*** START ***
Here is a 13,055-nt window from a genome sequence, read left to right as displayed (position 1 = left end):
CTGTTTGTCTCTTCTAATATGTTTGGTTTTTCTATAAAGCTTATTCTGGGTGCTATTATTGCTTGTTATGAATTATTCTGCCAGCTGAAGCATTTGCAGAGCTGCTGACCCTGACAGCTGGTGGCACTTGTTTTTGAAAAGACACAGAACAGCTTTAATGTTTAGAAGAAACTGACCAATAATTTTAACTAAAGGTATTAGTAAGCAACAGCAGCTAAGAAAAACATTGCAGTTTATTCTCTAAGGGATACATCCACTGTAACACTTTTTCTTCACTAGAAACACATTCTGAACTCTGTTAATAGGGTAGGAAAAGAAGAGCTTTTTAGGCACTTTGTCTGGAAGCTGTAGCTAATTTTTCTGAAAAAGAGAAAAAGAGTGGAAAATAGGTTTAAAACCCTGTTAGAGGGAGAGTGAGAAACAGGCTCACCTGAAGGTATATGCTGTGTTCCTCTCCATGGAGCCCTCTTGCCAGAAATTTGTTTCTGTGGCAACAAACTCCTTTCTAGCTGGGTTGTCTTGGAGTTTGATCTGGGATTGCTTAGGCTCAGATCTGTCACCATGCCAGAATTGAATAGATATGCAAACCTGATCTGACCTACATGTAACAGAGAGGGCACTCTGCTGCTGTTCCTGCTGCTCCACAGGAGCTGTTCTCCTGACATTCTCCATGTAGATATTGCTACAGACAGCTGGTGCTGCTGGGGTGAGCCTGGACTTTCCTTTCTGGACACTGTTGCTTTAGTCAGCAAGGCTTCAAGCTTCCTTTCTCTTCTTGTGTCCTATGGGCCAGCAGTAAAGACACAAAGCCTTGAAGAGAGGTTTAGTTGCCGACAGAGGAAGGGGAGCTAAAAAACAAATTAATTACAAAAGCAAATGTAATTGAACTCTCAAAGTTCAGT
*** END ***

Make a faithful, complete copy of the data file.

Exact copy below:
Here is a 13,055-nt window from a genome sequence, read left to right as displayed (position 1 = left end):
CTGTTTGTCTCTTCTAATATGTTTGGTTTTTCTATAAAGCTTATTCTGGGTGCTATTATTGCTTGTTATGAATTATTCTGCCAGCTGAAGCATTTGCAGAGCTGCTGACCCTGACAGCTGGTGGCACTTGTTTTTGAAAAGACACAGAACAGCTTTAATGTTTAGAAGAAACTGACCAATAATTTTAACTAAAGGTATTAGTAAGCAACAGCAGCTAAGAAAAACATTGCAGTTTATTCTCTAAGGGATACATCCACTGTAACACTTTTTCTTCACTAGAAACACATTCTGAACTCTGTTAATAGGGTAGGAAAAGAAGAGCTTTTTAGGCACTTTGTCTGGAAGCTGTAGCTAATTTTTCTGAAAAAGAGAAAAAGAGTGGAAAATAGGTTTAAAACCCTGTTAGAGGGAGAGTGAGAAACAGGCTCACCTGAAGGTATATGCTGTGTTCCTCTCCATGGAGCCCTCTTGCCAGAAATTTGTTTCTGTGGCAACAAACTCCTTTCTAGCTGGGTTGTCTTGGAGTTTGATCTGGGATTGCTTAGGCTCAGATCTGTCACCATGCCAGAATTGAATAGATATGCAAACCTGATCTGACCTACATGTAACAGAGAGGGCACTCTGCTGCTGTTCCTGCTGCTCCACAGGAGCTGTTCTCCTGACATTCTCCATGTAGATATTGCTACAGACAGCTGGTGCTGCTGGGGTGAGCCTGGACTTTCCTTTCTGGACACTGTTGCTTTAGTCAGCAAGGCTTCAAGCTTCCTTTCTCTTCTTGTGTCCTATGGGCCAGCAGTAAAGACACAAAGCCTTGAAGAGAGGTTTAGTTGCCGACAGAGGAAGGGGAGCTAAAAAACAAATTAATTACAAAAGCAAATGTAATTGAACTCTCAAAGTTCAGT